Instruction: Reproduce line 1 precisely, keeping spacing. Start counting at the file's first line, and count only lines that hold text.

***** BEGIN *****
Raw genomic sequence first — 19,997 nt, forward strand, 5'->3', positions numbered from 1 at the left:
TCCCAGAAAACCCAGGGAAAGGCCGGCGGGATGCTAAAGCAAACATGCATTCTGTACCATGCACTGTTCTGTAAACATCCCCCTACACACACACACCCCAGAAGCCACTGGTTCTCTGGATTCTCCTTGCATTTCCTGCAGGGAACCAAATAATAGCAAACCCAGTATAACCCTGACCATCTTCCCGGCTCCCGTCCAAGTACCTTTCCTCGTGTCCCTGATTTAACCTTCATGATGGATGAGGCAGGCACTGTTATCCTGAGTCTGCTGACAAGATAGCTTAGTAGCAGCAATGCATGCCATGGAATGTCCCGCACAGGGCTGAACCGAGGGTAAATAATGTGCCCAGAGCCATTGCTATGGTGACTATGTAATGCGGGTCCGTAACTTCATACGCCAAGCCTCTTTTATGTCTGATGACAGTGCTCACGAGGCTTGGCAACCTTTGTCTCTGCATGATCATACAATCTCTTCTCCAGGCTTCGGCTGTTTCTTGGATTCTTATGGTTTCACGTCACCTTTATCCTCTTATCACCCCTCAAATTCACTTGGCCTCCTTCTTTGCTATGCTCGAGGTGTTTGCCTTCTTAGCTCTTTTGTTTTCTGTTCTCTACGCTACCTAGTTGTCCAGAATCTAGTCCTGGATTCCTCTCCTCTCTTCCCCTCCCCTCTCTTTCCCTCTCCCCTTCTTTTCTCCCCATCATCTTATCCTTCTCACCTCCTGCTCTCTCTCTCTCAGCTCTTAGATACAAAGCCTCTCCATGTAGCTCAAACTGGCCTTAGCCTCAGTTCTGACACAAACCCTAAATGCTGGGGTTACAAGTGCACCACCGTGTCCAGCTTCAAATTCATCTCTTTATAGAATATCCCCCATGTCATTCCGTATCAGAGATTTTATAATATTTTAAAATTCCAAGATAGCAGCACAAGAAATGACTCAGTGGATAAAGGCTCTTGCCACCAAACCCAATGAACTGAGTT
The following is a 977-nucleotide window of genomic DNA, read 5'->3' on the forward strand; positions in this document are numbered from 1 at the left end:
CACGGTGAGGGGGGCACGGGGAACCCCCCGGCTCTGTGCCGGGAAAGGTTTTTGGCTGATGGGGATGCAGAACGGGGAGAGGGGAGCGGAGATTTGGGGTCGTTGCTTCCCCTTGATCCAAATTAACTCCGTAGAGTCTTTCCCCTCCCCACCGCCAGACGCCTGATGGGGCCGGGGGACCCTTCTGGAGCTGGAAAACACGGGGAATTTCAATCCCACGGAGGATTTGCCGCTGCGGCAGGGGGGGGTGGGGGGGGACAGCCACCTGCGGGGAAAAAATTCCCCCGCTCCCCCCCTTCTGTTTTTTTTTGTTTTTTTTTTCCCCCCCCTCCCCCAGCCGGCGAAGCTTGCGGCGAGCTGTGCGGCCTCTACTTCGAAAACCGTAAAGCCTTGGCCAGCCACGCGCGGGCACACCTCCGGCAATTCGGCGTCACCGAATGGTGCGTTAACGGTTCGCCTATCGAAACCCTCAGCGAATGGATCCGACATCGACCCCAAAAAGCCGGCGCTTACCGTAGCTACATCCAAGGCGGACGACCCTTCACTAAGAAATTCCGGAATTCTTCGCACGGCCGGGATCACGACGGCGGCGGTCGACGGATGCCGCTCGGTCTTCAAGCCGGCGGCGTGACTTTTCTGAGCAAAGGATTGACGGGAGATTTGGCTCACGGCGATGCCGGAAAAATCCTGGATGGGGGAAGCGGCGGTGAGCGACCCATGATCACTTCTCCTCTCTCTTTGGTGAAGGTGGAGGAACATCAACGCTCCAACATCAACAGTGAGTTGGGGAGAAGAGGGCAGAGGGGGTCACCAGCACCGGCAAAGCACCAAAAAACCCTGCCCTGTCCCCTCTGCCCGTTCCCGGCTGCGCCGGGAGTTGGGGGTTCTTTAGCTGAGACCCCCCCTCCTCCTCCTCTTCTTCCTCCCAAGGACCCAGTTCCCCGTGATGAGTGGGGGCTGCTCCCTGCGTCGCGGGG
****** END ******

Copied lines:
Raw genomic sequence first — 19,997 nt, forward strand, 5'->3', positions numbered from 1 at the left: